Though Epigene is a Seattle band, they surely do not have that "Seattle sound," if that even still exists today. Instead, the band mixes a variety of sounds, with, to my ears, mixed results. One Bright Sign is essentially a Sean Bigler project, who plays the majority of the instruments, including guitar, Rhodes, synth, piano, organ, and clavinet, depending on the song. The album's 14 tracks run an hour long and cover much territory. Some of the music on One Bright Sign has that jam guitar sound to it, most notably on the first few tracks. "Lonely Together Forever," about a married couple that lives unhappily together, with its extremely jammy wah-wah guitar, is simply a song that I will never grow musically accustomed too. But of course I cannot speak for a fan of Phish (particularly Farmhouse). "You Bring Out the Best in Me" has an almost soft-rock feel, if not a Stevie Wonder feel. "Troubled Man" is another slow rocker, which sees the introduction of trumpet, trombone, and sax. You can imagine that it is a sexy song.

After the first three tracks, One Bright Sign starts to rock. "Night Rally" is the gem that I really needed at this point in the album. Lyrically about a protest, the music shows off the new-wave influence that Bigler grew up on. Indeed, it has that Go 2-era XTC sound. Bonnie Lykes' backing vocals, though used sparingly, add a lot to the song. "Mr. Action Fast," continues to rock, though in more of a modern-rock radio way. Actually, I take that back. My clock alarm just went off, exposing me to the kind of trash that I forgot is played on radio. "Mr. Action Fast" is decidedly not brainless enough to make those airwaves.

Following the crooning and hopeful "Big Provider," "Living in a Hypermarket," returns to that new-wave sound that I favor. Here, though, the combination of jumpy guitars and trumpets and trombones draws from early Oingo Boingo (you know, when they were good). "Pearl out of the Shell," brings the listener back to their soulful and jammy sound, before again rocking out with "I Only Want Everything" and "Citizen Low." On both tracks, Bigler shows off his angular guitar skills. "Citizen Low" is especially rewarding as it alternates between jittery guitar fun and slow piano. "Factoria" serves to further progress the dance party. Bigler sings mockingly, "Won't you come down to the cookie cutter town and wear our manufactured fashions 'round?" "Specialized Experience Man," reintroduces the synth, for one last go at new-wave. About how you cannot be successful unless you have a background in computers (and are thus a "specialized experience man"), the song succeeds in the way that "Night Rally" did. Two slower numbers bring the album to a close.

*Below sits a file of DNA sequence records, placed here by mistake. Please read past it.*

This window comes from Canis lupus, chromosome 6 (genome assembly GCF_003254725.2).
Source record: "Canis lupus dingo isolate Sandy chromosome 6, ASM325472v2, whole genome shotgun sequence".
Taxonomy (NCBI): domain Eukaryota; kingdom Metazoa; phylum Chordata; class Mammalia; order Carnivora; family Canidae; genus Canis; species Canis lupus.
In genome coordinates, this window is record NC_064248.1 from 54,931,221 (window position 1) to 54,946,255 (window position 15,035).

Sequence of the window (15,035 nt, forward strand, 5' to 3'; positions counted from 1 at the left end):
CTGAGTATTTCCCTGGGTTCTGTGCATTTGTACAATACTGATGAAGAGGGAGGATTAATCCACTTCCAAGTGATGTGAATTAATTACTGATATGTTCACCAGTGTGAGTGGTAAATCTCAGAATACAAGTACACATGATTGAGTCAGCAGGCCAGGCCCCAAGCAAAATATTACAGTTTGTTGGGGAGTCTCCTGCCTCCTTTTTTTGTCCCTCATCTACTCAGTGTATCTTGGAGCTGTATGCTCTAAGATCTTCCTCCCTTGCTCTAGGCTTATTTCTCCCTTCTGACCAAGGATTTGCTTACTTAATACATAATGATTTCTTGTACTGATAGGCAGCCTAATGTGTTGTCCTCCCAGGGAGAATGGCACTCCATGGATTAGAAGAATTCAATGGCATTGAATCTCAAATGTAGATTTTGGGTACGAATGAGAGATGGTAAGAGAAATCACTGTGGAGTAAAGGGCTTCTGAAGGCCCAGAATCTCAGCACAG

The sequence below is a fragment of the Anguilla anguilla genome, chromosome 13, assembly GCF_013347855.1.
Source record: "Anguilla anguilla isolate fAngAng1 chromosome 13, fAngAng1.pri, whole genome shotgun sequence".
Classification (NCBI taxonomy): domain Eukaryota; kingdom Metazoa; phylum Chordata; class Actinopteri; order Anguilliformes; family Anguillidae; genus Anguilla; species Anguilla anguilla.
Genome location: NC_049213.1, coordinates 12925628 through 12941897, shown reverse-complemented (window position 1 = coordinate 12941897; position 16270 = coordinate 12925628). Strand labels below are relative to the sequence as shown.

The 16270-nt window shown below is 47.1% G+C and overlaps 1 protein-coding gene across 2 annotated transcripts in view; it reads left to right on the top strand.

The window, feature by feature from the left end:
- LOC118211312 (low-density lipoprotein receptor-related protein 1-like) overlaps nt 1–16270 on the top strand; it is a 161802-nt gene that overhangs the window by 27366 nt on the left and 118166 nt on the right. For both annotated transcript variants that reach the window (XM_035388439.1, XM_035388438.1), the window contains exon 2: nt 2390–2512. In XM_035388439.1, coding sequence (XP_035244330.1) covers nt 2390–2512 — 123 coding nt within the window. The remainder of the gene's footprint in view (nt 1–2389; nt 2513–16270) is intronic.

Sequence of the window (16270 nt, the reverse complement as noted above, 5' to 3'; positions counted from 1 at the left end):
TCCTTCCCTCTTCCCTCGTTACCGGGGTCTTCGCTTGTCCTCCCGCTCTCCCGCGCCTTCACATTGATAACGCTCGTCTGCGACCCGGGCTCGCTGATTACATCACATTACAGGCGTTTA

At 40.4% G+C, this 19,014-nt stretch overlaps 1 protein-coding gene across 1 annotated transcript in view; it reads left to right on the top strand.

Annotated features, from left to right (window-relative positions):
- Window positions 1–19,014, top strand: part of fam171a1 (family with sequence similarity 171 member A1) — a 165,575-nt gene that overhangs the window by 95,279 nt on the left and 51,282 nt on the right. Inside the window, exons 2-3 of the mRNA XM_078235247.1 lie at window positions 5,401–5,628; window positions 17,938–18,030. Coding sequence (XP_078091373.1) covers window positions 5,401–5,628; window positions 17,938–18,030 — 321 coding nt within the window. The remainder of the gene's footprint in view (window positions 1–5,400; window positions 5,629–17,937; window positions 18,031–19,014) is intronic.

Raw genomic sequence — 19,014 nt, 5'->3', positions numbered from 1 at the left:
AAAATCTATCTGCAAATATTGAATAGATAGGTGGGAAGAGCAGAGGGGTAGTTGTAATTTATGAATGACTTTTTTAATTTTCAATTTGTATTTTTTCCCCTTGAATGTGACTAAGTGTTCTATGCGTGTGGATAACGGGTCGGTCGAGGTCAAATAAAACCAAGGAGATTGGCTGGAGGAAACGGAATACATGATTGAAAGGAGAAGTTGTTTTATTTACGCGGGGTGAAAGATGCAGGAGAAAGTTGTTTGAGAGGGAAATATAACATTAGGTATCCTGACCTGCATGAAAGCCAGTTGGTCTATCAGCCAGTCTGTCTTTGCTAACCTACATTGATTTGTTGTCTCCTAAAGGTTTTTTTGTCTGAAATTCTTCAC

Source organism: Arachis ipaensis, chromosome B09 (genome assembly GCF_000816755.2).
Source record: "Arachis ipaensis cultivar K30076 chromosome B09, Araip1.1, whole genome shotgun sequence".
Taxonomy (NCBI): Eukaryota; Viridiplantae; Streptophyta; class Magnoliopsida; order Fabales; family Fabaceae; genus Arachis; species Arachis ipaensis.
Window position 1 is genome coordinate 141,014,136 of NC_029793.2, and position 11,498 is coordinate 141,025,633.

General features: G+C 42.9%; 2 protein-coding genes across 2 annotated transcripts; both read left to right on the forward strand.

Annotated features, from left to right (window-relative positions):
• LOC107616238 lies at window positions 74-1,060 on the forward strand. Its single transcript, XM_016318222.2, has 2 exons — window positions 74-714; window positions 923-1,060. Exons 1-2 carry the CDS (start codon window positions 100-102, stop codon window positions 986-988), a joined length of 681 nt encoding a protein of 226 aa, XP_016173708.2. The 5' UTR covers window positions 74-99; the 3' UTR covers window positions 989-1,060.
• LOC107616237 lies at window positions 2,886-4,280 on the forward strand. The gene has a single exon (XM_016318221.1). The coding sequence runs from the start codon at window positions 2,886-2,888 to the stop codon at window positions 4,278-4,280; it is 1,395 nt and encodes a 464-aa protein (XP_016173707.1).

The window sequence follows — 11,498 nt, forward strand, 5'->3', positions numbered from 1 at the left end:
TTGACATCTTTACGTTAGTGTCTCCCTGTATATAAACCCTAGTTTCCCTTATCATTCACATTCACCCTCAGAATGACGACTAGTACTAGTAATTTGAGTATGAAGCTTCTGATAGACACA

One Bright Sign wore me out with its cover of so many styles. It's hard to get through the last two songs, after the barrage of rocking new-wave. Perhaps I would have enjoyed the album as a whole more if it were shortened to nine or 10 songs, shaving off the two ends of the track listing. As it is, though, Epigene have more than a handful of strong tracks. Anybody that is more accepting of all musical styles will thoroughly enjoy One Bright Sign, whereas the more musically-specific will surely find something rewarding to sink their teeth into.

- Patrick, 4/22/02 - Delusions of Adequacy

"Indie Music Review"

As explained in the liner notes, epigene is a word used to describe something on the surface, or just below the surface of the earth. The Seattle based quintet Epigene takes a similar approach in its songwriting. The music on One Bright Sun, the band's debut LP, holds elements of depth and design while still being sing-along pop friendly.

Sean Bigler, the group's singer/ guitarist/ keyboardist and all around main man, fuses wah guitars, modern rock production and 70's era soul sensibilities on tracks like "You Bring Out the Best in Me" and "Lonely Together Forever." With the help of backup singer/ keyboardist Bonnie Lykes, the bubbly bop of "Pearl Out of the Shell" helps center the band's sound before it takes off in various other sonic directions.